Although the tears of God’s saints do not guarantee the conversion of those for whom they are shed, we can indeed rejoice in the words of Psalm 126:5-6, which Christiana quotes: “Those who sow in tears shall reap with shouts of joy! He who goes out weeping, bearing the seed for sowing, shall come home with shouts of joy, bringing his sheaves with him.”

Of Mercy’s prayer on page 218, let us simply say that it ought very much to be the prayer of all pilgrims, for it is a prayer for the guidance and keeping of the Lord as well as a plea for Him to gather loved ones left behind.

The pilgrims then come to the Slough of Despond, which Mr. Sagacity notes has gotten worse since the time that Christian passed by. “For that many there be, that pretend to be the King’s Labourers, and that say, they are for mending the King’s Highway, that bring dirt and dung instead of stones, and so mar instead of mending” (219). Of this description, one commentator rightly applies it to us:

Instead of being what they profess, the King’s labourers, Paul calls them soul-troublers. Ga. v. 10. For instead of preaching a free, full, and finished salvation, bestowed as a free gift, by rich grace, upon poor sinners who can do nothing to entitle themselves to it; behold, these wretched daubers set forth salvation to sale upon certain terms and conditions which sinners are to perform and fulfill. Thus they distress the upright and sincere, and deceive the self-righteous unwary, into pride and delusion. Thus they mar, instead of mending, the way; and bring dirt, instead of stones, to make the way sound and safe for pilgrims.[2]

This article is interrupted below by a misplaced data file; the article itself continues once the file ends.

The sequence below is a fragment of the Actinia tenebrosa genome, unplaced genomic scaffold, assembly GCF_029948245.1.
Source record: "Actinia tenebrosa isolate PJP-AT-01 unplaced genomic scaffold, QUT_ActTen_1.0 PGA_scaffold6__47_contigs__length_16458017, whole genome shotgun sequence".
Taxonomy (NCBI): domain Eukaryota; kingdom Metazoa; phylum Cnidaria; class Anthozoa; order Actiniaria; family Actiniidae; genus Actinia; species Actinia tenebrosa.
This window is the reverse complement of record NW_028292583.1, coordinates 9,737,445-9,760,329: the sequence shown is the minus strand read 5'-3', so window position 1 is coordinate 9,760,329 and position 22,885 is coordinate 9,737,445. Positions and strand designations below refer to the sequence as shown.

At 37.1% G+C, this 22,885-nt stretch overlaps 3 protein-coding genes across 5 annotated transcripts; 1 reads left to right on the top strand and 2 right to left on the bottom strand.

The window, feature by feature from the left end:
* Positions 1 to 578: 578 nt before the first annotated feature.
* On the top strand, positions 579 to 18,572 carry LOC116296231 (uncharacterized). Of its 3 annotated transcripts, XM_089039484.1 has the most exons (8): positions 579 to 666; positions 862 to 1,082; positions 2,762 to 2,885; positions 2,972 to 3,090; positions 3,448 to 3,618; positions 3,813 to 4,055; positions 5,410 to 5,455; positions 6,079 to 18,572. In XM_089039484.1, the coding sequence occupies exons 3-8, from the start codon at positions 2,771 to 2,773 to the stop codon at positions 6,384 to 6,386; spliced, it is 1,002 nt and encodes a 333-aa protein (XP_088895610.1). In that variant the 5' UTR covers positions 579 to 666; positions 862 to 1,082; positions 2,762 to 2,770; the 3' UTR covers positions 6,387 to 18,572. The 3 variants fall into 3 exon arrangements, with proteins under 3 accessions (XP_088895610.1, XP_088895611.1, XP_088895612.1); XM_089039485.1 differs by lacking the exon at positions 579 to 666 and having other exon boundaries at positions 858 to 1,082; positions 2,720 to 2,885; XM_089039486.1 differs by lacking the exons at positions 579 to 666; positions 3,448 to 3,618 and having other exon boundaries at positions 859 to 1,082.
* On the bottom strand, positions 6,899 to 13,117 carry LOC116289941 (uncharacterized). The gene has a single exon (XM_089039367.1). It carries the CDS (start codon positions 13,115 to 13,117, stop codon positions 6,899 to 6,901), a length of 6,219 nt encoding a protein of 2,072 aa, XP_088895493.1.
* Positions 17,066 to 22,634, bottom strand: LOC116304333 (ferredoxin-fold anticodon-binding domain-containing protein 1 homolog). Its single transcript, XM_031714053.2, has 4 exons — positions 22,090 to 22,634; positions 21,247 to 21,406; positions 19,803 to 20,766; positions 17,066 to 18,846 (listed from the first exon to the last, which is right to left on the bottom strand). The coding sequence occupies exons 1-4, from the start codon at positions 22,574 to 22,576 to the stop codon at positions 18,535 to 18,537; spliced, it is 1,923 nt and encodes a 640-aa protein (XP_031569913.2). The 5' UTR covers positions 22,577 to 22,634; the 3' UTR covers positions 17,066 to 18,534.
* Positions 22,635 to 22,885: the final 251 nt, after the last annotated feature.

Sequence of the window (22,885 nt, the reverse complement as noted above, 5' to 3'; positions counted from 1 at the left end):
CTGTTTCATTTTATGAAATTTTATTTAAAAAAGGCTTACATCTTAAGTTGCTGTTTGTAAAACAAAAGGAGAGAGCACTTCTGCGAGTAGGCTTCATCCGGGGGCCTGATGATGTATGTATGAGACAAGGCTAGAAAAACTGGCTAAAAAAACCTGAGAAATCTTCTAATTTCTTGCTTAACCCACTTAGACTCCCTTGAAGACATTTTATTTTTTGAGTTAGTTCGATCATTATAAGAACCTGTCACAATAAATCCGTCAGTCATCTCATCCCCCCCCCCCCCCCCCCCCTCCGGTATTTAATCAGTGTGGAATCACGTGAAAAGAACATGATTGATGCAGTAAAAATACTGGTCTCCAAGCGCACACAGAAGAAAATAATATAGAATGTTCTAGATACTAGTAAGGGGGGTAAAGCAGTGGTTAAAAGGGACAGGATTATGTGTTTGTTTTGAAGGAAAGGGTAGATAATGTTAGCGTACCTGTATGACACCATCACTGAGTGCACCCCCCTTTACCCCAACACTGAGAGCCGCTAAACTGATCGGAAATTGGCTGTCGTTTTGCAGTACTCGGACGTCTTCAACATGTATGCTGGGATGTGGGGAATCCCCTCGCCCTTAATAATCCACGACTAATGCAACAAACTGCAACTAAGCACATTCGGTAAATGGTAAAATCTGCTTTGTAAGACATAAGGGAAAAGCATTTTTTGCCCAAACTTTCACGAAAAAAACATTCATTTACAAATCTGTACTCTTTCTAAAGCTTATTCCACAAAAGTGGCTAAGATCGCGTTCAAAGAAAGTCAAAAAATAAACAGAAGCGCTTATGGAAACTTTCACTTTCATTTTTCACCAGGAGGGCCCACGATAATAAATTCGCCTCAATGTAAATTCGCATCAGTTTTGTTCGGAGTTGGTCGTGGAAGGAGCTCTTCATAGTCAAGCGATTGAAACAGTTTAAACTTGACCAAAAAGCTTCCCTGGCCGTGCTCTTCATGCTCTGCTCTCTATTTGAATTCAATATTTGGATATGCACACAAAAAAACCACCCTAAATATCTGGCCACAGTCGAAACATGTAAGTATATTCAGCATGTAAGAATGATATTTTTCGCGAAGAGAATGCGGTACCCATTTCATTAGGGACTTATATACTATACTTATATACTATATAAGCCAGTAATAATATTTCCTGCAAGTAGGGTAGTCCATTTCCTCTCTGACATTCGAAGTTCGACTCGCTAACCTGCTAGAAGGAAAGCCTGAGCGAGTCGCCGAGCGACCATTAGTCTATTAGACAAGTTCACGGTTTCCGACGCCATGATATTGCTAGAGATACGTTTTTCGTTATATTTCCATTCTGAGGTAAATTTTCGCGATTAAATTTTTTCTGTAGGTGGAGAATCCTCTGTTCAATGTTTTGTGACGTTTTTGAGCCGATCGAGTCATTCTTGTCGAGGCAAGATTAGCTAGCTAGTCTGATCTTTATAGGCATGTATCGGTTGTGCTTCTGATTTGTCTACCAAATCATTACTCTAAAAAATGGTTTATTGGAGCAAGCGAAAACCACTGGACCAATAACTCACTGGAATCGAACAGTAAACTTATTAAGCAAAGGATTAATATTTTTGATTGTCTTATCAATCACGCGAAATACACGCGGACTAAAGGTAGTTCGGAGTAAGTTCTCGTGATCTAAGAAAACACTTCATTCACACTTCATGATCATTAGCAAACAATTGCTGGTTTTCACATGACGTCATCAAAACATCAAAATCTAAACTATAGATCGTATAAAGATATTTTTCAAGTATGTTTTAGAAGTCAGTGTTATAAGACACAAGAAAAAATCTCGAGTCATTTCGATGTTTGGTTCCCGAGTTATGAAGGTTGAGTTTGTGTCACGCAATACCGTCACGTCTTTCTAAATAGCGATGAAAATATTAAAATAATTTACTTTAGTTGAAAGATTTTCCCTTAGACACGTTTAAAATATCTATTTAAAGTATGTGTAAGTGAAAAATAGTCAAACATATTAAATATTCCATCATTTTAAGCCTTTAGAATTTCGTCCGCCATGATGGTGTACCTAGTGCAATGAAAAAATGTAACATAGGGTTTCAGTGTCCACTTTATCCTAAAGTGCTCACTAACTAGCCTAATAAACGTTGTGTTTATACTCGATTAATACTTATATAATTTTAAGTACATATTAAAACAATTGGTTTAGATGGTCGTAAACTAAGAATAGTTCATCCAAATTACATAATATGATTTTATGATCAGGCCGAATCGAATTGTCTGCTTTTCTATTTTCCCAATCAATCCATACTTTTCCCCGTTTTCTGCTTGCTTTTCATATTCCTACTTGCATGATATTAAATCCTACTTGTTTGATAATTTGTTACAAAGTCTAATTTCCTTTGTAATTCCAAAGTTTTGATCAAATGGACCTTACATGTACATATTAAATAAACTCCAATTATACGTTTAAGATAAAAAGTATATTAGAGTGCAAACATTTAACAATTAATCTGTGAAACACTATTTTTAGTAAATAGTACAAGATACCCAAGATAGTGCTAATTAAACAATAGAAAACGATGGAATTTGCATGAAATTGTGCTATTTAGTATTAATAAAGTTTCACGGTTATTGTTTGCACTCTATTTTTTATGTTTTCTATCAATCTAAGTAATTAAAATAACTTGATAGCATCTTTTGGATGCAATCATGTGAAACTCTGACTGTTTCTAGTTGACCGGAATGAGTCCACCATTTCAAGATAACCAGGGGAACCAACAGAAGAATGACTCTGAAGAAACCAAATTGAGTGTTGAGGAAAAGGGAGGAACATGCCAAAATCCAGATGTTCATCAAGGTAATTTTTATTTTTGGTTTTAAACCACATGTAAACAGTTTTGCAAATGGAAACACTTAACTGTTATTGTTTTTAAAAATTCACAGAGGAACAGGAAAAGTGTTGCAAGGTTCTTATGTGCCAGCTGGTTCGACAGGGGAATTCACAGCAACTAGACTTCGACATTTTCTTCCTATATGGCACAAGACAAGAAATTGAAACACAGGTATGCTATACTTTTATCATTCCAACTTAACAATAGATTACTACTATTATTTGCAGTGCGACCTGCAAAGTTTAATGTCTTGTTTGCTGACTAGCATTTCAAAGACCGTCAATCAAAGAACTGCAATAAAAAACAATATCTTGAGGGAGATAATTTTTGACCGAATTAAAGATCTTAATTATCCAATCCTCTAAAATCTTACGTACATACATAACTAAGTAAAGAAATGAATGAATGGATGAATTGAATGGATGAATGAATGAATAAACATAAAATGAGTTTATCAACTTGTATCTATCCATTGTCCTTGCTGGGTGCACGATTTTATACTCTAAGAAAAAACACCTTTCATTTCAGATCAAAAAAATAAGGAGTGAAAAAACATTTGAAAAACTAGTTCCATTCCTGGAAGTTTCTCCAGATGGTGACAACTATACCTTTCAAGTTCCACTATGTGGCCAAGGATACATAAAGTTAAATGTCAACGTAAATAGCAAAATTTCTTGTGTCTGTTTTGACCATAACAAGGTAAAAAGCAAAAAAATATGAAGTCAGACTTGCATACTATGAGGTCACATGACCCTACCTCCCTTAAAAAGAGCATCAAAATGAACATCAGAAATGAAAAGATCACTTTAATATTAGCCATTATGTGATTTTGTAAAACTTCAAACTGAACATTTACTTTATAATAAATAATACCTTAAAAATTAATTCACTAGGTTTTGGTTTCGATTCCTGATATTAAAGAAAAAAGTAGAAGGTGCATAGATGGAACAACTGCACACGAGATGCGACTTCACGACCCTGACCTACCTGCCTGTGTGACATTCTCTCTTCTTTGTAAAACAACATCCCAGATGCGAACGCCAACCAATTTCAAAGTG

We who are called proclaim God’s Word to God’s people ought to take this warning to heart. Are we setting up gospel stones as a sure path through despondency, or are we flinging the dirt and dung of a works-based religion?

Although Mercy has fretted most over her acceptance by the King, she proves the boldest through the Slough. Nevertheless, they all pass over the slough and arrive at the Gate. Here also is where Bunyan parts from Mr. Sagacity and views the dream of Christiana himself.

Upon knocking at the Wicket-Gate, the pilgrims are startled by the barking of a great and fearsome sounding dog. For a moment, the dreadful sound kept them from knocking any more, but “at last they thought of knocking again, and knocking more vehemently than they did at the first. Then said the Keeper of the Gate, Who is there? So the Dog left off to bark, and he opened unto them” (220).

Christiana and her children then came through the Gate, telling the Keeper that she is the wife of Christian who had come previously through. Yet all the while, Mercy stood outside the Gate with great fear that she would be denied passage. Indeed, so great was her fear that she knocked violently upon the Gate and then fainted. In the conversation that follows with the Keeper, Mercy’s fears are relieved. Her fear is summarized as thus: “I am come for that unto which I was never invited, as my friend Christiana was. Hers was from the King, and mine was but from her: Wherefore I fear I presume” (222).